Architect, Landscape Architect, Urban Designer, Land Use Planner, Environmental Observer

Monday, September 28, 2009

Do You Know Where Your POPOS Are...?

What are POPOS?
(according to SPUR - San Francisco Planning and Urban Research)

The acronym “POPOS” stands for privately-owned public open spaces - publicly accessible spaces owned and maintained by the owner of an office building. POPOS come in many forms: plazas, roof gardens, greenhouses, atriums and others. Some POPOS are easily accessible, while others are tucked away and more difficult to find. What makes a space "public"? The line between public and private spaces is undoubtedly blurry. While it may be true that public spaces are owned by the public and private spaces are privately owned, publicly accessible spaces can be provided, owned and maintained by either private or public entities.

Privately-owned public open spaces are privately provided, owned and maintained — and are characterized by some limitations on public access due to their status as private property. This can result in a somewhat more controlled environment.An important question to consider is this: Do POPOS qualify as “public” space in use, feeling or accessibility? Since many cities and other public entities have budget constraints, particularly in the United States, it is common practice for governments to require open space to be built by the private developer, and operated and maintained by the private property manager.

Do these spaces feel more or less “public” than publicly operated and maintained spaces? If so, how do we know? How does a public space feel?The answer rests, in part, in an understanding of the historic role that public spaces play in our built environment. Public space in the traditional sense was part of the public domain in the form of squares, boulevards and covered passages.

Their common function was that of an open meeting place where any individual could choose to assume an anonymous public role that allowed for interaction and exchange with the other players, often strangers, who coincidentally shared the space. Cultural rules and norms dictated acceptable behavior. Public space was easily identifiable and accessible due to its design and location within the urban fabric. However, what made a space truly public was the experience of the unexpected.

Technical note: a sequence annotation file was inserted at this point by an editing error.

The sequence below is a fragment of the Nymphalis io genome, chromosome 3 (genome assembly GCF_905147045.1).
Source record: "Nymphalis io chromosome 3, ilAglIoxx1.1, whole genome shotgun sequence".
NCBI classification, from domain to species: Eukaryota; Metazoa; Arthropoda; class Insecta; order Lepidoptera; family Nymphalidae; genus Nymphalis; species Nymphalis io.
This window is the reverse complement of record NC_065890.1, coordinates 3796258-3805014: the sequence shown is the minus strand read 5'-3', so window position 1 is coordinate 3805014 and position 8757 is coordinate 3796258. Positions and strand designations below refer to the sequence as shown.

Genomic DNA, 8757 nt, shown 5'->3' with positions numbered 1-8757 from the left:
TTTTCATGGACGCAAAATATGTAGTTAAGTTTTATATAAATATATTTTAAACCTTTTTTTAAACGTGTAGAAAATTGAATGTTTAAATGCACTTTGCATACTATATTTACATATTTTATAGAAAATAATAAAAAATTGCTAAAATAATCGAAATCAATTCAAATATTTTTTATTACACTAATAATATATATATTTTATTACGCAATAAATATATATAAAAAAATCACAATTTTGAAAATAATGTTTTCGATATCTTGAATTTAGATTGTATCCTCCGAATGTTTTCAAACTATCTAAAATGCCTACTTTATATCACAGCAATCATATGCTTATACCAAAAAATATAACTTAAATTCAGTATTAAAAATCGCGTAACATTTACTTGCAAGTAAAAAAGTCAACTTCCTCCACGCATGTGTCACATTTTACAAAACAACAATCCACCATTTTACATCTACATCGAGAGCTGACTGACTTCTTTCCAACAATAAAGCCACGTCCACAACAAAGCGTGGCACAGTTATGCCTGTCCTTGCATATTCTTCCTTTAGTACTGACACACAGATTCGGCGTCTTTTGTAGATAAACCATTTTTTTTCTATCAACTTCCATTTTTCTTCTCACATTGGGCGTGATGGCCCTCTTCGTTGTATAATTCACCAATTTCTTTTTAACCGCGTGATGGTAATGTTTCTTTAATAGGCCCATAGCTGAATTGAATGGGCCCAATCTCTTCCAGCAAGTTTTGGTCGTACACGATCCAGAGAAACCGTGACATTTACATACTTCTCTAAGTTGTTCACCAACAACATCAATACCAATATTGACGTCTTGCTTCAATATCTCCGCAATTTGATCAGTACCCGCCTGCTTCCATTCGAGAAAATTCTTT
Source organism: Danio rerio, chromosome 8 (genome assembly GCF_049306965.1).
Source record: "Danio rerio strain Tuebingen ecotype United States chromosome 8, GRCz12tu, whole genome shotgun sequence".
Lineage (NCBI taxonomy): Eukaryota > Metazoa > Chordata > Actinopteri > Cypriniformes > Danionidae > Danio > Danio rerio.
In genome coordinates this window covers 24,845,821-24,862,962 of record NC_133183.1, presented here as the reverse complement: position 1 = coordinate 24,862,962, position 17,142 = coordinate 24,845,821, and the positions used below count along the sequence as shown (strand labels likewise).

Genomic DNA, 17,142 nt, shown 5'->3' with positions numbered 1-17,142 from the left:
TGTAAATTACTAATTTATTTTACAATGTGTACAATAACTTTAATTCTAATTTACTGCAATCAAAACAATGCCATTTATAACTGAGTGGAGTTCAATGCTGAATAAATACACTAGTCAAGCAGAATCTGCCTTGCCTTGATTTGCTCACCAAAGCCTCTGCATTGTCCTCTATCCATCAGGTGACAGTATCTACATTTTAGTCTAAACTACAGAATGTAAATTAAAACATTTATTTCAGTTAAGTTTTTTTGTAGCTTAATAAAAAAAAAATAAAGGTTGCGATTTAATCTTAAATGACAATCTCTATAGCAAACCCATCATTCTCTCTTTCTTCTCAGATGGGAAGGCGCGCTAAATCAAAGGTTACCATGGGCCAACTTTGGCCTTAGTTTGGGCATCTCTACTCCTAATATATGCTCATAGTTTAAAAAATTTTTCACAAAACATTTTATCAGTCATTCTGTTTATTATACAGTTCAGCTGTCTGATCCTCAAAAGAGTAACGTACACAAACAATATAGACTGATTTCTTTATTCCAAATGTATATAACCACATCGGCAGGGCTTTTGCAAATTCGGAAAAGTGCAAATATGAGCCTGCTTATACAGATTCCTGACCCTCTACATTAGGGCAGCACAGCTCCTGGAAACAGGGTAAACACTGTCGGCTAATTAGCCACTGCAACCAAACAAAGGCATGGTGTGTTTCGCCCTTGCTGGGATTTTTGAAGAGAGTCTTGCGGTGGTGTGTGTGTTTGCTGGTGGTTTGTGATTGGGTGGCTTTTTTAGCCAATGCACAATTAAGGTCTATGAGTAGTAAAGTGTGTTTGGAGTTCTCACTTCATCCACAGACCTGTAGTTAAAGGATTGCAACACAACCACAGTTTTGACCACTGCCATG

Today, traditional public spaces still play an important role in a city’s fabric for a variety of reasons. However, they are no longer the only places for this kind of public interaction. A significant amount of interaction has moved to informal or even virtual spaces, due to readily available technology and increased mobility.

New public spaces have emerged in places such as airports, shopping centers, and public and private buildings. The public nature of these spaces typically is tied to their function and the extent to which they are limited to specific users.POPOS fall into the latter category since they tend to be dominated by a specific group — office workers — due to their location and accessibility.

The limit of acceptable activities, the established set of rules and the controlled environment may not make a POPOS a true public space in the traditional sense, yet it provides a privately owned and maintained amenity that is publicly accessible. The user may feel more like a guest than a player who appropriates the public stage.It becomes clear that POPOS cannot substitute for true public spaces due to their limitations, but nonetheless they can encourage experiences of exchange. As long as the established rules are not violated and the comfort level of the majority of users is maintained, anyone should feel invited to use the space.

This invitation to use the space needs to be recognizable through good visibility, location and design.

...the map below shows the POPOS in downtown San Francisco -

and here are a couple of images of some of these "privately owned public open spaces" ...

text and photos from SPUR - check out ...

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